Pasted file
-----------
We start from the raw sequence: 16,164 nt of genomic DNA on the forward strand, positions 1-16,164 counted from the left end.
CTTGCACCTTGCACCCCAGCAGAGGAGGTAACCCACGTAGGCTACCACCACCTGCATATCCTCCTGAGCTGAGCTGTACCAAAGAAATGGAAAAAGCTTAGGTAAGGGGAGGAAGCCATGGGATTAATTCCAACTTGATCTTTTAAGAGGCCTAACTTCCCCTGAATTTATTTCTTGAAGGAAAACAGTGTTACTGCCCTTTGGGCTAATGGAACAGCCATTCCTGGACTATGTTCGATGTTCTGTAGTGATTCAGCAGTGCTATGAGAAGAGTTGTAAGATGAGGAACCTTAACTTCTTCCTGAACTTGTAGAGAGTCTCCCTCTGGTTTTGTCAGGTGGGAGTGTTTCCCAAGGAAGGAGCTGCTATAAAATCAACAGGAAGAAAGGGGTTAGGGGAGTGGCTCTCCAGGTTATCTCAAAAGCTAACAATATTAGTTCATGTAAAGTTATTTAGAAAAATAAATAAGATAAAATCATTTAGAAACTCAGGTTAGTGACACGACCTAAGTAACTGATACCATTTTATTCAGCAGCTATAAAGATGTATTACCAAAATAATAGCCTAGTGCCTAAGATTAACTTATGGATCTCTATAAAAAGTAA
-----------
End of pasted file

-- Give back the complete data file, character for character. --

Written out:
We start from the raw sequence: 16,164 nt of genomic DNA on the forward strand, positions 1-16,164 counted from the left end.
CTTGCACCTTGCACCCCAGCAGAGGAGGTAACCCACGTAGGCTACCACCACCTGCATATCCTCCTGAGCTGAGCTGTACCAAAGAAATGGAAAAAGCTTAGGTAAGGGGAGGAAGCCATGGGATTAATTCCAACTTGATCTTTTAAGAGGCCTAACTTCCCCTGAATTTATTTCTTGAAGGAAAACAGTGTTACTGCCCTTTGGGCTAATGGAACAGCCATTCCTGGACTATGTTCGATGTTCTGTAGTGATTCAGCAGTGCTATGAGAAGAGTTGTAAGATGAGGAACCTTAACTTCTTCCTGAACTTGTAGAGAGTCTCCCTCTGGTTTTGTCAGGTGGGAGTGTTTCCCAAGGAAGGAGCTGCTATAAAATCAACAGGAAGAAAGGGGTTAGGGGAGTGGCTCTCCAGGTTATCTCAAAAGCTAACAATATTAGTTCATGTAAAGTTATTTAGAAAAATAAATAAGATAAAATCATTTAGAAACTCAGGTTAGTGACACGACCTAAGTAACTGATACCATTTTATTCAGCAGCTATAAAGATGTATTACCAAAATAATAGCCTAGTGCCTAAGATTAACTTATGGATCTCTATAAAAAGTAA